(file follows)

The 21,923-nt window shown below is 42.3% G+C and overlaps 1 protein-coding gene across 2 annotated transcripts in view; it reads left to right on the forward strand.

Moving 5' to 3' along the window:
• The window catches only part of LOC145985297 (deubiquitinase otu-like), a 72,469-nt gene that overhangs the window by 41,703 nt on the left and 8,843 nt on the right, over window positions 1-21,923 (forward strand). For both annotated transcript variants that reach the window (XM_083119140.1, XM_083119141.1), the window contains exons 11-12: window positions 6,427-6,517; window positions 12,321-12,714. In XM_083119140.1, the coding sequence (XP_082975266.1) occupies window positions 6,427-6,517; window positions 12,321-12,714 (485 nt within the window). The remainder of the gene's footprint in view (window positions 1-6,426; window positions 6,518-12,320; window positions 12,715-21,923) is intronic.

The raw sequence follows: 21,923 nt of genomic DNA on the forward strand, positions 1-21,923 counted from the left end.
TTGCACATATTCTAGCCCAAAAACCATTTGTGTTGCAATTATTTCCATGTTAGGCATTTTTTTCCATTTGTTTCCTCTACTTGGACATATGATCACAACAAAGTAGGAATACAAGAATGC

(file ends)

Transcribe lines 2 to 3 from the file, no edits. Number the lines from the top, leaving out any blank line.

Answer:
Moving 5' to 3' along the window:
• The window catches only part of LOC145985297 (deubiquitinase otu-like), a 72,469-nt gene that overhangs the window by 41,703 nt on the left and 8,843 nt on the right, over window positions 1-21,923 (forward strand). For both annotated transcript variants that reach the window (XM_083119140.1, XM_083119141.1), the window contains exons 11-12: window positions 6,427-6,517; window positions 12,321-12,714. In XM_083119140.1, the coding sequence (XP_082975266.1) occupies window positions 6,427-6,517; window positions 12,321-12,714 (485 nt within the window). The remainder of the gene's footprint in view (window positions 1-6,426; window positions 6,518-12,320; window positions 12,715-21,923) is intronic.